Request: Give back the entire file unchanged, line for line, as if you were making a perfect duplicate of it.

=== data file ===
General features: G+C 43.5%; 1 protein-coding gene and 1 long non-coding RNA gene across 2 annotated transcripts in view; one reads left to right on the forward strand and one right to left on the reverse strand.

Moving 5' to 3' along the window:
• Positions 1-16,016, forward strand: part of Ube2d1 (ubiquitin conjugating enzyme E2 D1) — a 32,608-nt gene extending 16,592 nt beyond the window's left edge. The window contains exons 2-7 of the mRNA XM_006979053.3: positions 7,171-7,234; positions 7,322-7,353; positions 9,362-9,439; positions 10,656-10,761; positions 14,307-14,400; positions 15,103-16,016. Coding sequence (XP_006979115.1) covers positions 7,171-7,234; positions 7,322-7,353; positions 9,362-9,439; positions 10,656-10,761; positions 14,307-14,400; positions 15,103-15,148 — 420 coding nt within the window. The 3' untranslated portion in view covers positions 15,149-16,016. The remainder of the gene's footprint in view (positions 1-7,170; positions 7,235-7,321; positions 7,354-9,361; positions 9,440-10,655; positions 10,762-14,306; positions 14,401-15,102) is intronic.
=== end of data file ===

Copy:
General features: G+C 43.5%; 1 protein-coding gene and 1 long non-coding RNA gene across 2 annotated transcripts in view; one reads left to right on the forward strand and one right to left on the reverse strand.

Moving 5' to 3' along the window:
• Positions 1-16,016, forward strand: part of Ube2d1 (ubiquitin conjugating enzyme E2 D1) — a 32,608-nt gene extending 16,592 nt beyond the window's left edge. The window contains exons 2-7 of the mRNA XM_006979053.3: positions 7,171-7,234; positions 7,322-7,353; positions 9,362-9,439; positions 10,656-10,761; positions 14,307-14,400; positions 15,103-16,016. Coding sequence (XP_006979115.1) covers positions 7,171-7,234; positions 7,322-7,353; positions 9,362-9,439; positions 10,656-10,761; positions 14,307-14,400; positions 15,103-15,148 — 420 coding nt within the window. The 3' untranslated portion in view covers positions 15,149-16,016. The remainder of the gene's footprint in view (positions 1-7,170; positions 7,235-7,321; positions 7,354-9,361; positions 9,440-10,655; positions 10,762-14,306; positions 14,401-15,102) is intronic.